Why is hair turning grey?

Looking into the morning mirror, you see the unavoidable tragedy has hit: the first gray hair! If you’re in your 20s or 50s, gray hair finally catches up with us all.

Hair to tunning trey in color
If the cells that make our hair pigments get too damaged, then the next hair that grows is gray.

Melanocytes produce pigment during hair growth and transfer it to progenitor hair cells at the base of hair follicle. In addition, these cells transform into the diverse components of growing hair.

When our hair grows, pigments are constantly added, resulting in our distinctive hair colour. The cells responsible for this process are the melanocytes which produce pigments at the base of the hair follicle.

In normal hair growth the follicle has been developing hair for many years at a rate of about 1 centimeter per month.

But throughout our lifetime, all the cells in our body are getting progressively damaged, and these melanocytes are inevitably lost. If all the melanocytes are lost in a specific hair follicle, gray or white will be the next hair that develops next.

The hair growth biology is very complex, with a host of different cells involved in the structure and function of hair follicles. Scientists continue to unravel the process of human hair growth and pigmentation.

What controls pigmentation?

Humans have two distinct pigment types. Eumelanin is responsible for black and brown colours, while orange and yellow are responsible for pheomelanine.

Genes decide the pigment mix that is created by each person, which is why hair color is often similar within families.

The exact mechanisms regulating pigmentation are still not clear. Recent research however, points to a finely tuned interplay in the hair follicle between many cells.

Hair progenitor cells are recorded to release a protein called stem cell factor, which is a prerequisite for melanocyte pigment production. The researchers have shown in mouse experiments that hair color is lost when this protein is absent.

The hair follicle undergoes drastic structural changes once the hair stops developing, and enters a time of rest. Melanocytes die, naturally, during this cycle.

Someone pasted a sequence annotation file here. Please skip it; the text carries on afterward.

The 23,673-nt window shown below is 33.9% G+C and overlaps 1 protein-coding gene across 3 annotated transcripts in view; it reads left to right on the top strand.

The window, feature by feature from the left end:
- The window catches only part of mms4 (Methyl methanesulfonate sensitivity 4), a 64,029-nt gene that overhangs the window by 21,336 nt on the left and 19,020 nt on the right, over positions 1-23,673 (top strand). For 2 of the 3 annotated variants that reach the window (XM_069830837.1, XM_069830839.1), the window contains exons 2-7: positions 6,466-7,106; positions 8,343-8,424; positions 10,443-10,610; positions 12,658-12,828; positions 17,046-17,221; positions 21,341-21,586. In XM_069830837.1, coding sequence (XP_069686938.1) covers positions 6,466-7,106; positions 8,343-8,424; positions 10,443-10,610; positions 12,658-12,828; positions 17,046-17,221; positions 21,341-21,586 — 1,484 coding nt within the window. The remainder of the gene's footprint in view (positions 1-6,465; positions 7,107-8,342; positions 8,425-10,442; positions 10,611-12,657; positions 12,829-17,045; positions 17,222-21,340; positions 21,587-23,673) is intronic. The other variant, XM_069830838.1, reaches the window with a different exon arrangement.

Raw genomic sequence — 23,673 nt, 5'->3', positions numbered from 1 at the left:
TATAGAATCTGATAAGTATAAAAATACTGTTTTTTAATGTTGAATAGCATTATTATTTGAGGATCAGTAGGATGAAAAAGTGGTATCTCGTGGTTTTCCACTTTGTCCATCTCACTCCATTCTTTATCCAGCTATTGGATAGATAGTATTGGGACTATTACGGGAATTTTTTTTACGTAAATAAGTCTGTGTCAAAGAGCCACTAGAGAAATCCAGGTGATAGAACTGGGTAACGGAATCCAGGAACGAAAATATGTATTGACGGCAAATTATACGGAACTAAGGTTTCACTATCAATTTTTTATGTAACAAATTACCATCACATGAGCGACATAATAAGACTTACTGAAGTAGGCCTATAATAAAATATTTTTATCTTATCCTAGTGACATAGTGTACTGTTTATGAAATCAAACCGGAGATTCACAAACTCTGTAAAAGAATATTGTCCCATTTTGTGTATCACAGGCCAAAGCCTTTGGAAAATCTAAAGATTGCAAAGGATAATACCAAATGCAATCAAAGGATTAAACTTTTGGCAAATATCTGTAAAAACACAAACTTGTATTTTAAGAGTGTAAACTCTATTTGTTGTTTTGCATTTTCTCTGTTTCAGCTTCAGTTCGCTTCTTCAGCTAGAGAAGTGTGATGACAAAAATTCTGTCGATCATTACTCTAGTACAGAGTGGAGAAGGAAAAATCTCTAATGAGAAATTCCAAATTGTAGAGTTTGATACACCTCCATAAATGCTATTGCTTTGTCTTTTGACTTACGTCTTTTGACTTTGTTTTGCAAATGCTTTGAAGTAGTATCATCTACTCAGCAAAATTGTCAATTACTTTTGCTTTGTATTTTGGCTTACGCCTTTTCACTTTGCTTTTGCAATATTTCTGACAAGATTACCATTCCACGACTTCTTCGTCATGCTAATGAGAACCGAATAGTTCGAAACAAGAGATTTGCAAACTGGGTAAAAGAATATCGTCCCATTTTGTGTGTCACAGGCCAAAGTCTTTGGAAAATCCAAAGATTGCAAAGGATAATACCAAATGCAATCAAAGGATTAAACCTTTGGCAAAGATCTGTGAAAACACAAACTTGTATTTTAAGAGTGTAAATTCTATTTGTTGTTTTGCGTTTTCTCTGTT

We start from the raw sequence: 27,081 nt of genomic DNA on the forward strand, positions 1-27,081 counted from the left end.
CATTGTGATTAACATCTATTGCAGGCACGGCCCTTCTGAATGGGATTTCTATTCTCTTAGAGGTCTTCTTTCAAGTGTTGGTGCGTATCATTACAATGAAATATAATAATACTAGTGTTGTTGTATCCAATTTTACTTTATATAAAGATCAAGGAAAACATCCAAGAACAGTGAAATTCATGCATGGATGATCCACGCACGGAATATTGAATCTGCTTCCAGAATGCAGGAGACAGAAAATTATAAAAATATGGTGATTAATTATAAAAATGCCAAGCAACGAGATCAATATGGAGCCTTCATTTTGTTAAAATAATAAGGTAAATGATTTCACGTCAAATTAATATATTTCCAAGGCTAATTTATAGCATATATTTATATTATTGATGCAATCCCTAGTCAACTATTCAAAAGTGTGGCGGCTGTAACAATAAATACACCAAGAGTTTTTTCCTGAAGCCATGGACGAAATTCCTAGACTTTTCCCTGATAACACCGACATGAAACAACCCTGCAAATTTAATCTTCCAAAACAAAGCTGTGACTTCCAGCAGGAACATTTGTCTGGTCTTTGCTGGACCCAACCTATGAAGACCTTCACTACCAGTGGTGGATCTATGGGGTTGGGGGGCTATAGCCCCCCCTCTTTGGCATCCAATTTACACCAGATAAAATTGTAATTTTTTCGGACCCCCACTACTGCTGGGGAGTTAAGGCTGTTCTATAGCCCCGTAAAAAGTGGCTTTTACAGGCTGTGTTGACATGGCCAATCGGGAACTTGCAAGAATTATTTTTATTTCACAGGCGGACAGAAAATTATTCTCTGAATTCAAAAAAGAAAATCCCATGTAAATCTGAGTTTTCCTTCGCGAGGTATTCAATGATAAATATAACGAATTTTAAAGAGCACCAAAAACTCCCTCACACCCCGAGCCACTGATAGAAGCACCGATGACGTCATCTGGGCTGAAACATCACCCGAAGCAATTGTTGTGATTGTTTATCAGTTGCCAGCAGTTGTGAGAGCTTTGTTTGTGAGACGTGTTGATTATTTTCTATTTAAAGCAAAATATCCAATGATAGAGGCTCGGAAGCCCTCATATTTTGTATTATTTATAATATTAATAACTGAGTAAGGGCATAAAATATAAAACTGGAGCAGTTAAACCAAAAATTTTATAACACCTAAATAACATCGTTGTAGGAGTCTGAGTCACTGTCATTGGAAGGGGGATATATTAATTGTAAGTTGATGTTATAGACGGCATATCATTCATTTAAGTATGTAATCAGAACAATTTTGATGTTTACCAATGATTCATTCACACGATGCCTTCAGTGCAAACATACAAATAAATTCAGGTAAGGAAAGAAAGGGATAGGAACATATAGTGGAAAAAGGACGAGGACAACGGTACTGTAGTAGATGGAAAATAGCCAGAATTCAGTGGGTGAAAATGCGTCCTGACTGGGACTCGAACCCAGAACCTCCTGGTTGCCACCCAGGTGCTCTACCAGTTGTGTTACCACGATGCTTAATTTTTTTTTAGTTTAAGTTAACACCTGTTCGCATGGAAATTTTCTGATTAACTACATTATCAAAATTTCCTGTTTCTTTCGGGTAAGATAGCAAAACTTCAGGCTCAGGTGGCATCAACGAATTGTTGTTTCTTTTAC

Nonetheless, at the start of the next hair growth cycle melanocyte stem cells in the hair follicle usually develop a new collection of melanocytes.

When the new hair begins to develop, these melanocytes are again making sure there is pigmentation. But when the melanocytes get impaired or missing, the hair produced is lacking in color and can look gray or white.

Hair growth after damage

Research has shown that human hair follicles developing gray or white hair have higher rates of cellular damage that free radicals can cause. Melanocytes and stem cells from melanocytes are absent in certain follicles.

For mice, when melanocyte stem cell DNA was destroyed in the hair follicle, it resulted in irreversible damage to cells. Therefore, those stem cells do not replicate.

The next cycle of hair growth without the reservoir of stem cells continues without melanocytes, resulting in a gray head.

Though it has not yet been possible to completely identify cause and effect in humans during hair graying, the accumulation of damage in melanocyte stem cells over time most likely leads to a loss of this cell population. Eventually any hair follicle won’t be able to produce colored hair.

And, while it’s unavoidable that one day we’re all going to lose our hair pigment, why do some of us go gray in our 20s and some of us keep our bright locks until our 50s? Research from 2016 found that individuals with a certain version of the regulatory factor 4 interferon gene are vulnerable to earlier graying.

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